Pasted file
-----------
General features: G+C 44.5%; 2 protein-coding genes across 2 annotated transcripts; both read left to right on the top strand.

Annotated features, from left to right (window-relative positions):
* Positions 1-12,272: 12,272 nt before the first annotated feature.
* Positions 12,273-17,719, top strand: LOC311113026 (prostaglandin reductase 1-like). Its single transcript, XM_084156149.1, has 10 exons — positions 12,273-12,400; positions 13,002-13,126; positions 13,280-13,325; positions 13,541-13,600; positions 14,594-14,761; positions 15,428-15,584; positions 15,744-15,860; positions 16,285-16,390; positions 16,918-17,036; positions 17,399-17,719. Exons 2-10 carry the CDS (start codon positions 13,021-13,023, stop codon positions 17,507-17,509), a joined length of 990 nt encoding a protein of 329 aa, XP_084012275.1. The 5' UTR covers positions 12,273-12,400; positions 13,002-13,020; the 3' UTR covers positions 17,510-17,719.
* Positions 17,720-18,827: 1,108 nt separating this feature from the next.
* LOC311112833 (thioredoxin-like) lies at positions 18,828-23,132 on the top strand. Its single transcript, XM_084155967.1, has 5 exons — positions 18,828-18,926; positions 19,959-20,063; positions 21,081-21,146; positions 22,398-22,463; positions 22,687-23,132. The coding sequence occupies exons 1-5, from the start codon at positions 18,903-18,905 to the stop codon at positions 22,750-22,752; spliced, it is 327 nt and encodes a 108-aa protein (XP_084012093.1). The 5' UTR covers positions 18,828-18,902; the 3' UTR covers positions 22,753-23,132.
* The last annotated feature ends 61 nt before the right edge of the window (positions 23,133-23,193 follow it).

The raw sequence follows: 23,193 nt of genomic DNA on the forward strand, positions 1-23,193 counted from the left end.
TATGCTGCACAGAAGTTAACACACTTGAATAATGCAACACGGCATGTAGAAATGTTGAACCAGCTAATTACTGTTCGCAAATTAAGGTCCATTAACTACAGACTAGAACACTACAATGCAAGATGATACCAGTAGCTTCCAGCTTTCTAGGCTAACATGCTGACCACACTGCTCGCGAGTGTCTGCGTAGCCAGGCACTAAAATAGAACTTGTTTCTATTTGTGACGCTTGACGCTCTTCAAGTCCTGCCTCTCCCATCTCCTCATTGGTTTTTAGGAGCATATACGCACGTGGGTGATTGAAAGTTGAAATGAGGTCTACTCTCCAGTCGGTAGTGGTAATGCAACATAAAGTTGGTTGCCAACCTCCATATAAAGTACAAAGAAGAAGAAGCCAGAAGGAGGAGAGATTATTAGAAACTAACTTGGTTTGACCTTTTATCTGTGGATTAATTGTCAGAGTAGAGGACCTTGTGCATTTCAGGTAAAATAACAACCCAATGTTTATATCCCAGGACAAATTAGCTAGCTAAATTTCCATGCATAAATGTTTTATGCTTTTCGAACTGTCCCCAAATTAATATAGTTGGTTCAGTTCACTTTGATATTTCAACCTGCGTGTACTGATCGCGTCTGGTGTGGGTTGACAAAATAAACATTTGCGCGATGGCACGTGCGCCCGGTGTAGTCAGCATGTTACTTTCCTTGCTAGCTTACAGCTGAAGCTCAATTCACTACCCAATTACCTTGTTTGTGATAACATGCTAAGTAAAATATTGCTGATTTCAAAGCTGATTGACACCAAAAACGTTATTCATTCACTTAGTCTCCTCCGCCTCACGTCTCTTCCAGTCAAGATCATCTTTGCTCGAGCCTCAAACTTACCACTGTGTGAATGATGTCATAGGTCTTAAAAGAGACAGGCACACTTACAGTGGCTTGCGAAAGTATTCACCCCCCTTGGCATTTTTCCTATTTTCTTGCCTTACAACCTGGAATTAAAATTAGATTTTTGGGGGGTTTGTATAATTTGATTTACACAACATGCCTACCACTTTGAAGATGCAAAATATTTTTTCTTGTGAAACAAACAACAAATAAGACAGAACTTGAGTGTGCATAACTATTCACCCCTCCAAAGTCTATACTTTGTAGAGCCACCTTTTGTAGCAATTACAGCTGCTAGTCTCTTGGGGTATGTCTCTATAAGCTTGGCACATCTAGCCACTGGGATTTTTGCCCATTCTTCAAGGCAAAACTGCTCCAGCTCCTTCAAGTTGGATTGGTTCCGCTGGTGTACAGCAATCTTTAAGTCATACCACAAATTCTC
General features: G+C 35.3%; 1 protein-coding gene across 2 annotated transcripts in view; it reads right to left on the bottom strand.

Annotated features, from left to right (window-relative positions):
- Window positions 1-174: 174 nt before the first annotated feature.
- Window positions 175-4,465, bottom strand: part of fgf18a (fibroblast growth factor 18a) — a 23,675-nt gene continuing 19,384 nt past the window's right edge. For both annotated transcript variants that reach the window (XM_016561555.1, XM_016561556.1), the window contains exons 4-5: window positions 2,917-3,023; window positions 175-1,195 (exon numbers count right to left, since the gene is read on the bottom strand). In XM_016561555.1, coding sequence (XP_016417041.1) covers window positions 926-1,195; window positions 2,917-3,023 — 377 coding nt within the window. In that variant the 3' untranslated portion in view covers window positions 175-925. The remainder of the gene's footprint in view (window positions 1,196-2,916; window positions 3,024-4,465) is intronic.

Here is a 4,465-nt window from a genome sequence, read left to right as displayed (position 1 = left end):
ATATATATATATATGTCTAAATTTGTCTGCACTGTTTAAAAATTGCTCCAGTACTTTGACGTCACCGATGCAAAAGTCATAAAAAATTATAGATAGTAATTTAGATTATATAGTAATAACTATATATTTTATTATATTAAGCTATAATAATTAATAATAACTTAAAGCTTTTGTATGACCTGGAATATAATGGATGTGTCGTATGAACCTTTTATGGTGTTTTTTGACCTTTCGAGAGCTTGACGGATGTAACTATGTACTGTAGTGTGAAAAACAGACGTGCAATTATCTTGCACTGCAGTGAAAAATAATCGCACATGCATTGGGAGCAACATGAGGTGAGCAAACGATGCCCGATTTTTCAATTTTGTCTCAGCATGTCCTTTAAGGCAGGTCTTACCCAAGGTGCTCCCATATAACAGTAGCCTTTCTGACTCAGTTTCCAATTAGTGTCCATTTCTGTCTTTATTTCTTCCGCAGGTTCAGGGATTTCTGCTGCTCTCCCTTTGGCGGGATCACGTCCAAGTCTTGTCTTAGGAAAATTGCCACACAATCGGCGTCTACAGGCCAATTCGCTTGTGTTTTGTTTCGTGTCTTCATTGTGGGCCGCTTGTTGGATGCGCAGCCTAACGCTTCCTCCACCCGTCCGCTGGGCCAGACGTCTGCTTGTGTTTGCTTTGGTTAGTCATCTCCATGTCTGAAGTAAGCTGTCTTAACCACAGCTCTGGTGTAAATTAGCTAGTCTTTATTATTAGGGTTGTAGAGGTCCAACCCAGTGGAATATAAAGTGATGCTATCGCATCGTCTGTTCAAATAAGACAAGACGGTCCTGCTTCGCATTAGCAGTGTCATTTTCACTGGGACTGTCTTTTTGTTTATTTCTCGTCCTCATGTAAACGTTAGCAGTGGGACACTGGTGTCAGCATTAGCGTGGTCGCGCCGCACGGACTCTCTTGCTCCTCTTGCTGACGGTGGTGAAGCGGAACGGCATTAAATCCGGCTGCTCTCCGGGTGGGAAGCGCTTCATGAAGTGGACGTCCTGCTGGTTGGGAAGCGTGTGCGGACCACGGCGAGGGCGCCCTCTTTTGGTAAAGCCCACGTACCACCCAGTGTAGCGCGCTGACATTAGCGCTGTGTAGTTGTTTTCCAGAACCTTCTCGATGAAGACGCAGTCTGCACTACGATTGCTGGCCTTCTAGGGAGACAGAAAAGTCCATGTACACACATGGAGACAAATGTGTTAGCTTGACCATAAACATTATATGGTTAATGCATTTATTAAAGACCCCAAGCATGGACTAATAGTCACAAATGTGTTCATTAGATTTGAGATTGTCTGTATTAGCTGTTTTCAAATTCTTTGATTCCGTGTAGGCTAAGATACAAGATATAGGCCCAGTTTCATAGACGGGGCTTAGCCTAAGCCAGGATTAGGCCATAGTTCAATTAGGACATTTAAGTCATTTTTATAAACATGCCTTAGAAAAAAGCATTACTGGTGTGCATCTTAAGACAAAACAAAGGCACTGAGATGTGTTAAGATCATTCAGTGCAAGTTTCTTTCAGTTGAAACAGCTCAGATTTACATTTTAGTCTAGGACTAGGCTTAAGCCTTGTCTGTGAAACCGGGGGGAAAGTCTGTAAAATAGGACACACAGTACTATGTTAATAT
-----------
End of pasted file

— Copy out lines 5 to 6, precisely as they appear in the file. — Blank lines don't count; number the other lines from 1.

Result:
* Positions 17,720-18,827: 1,108 nt separating this feature from the next.
* LOC311112833 (thioredoxin-like) lies at positions 18,828-23,132 on the top strand. Its single transcript, XM_084155967.1, has 5 exons — positions 18,828-18,926; positions 19,959-20,063; positions 21,081-21,146; positions 22,398-22,463; positions 22,687-23,132. The coding sequence occupies exons 1-5, from the start codon at positions 18,903-18,905 to the stop codon at positions 22,750-22,752; spliced, it is 327 nt and encodes a 108-aa protein (XP_084012093.1). The 5' UTR covers positions 18,828-18,902; the 3' UTR covers positions 22,753-23,132.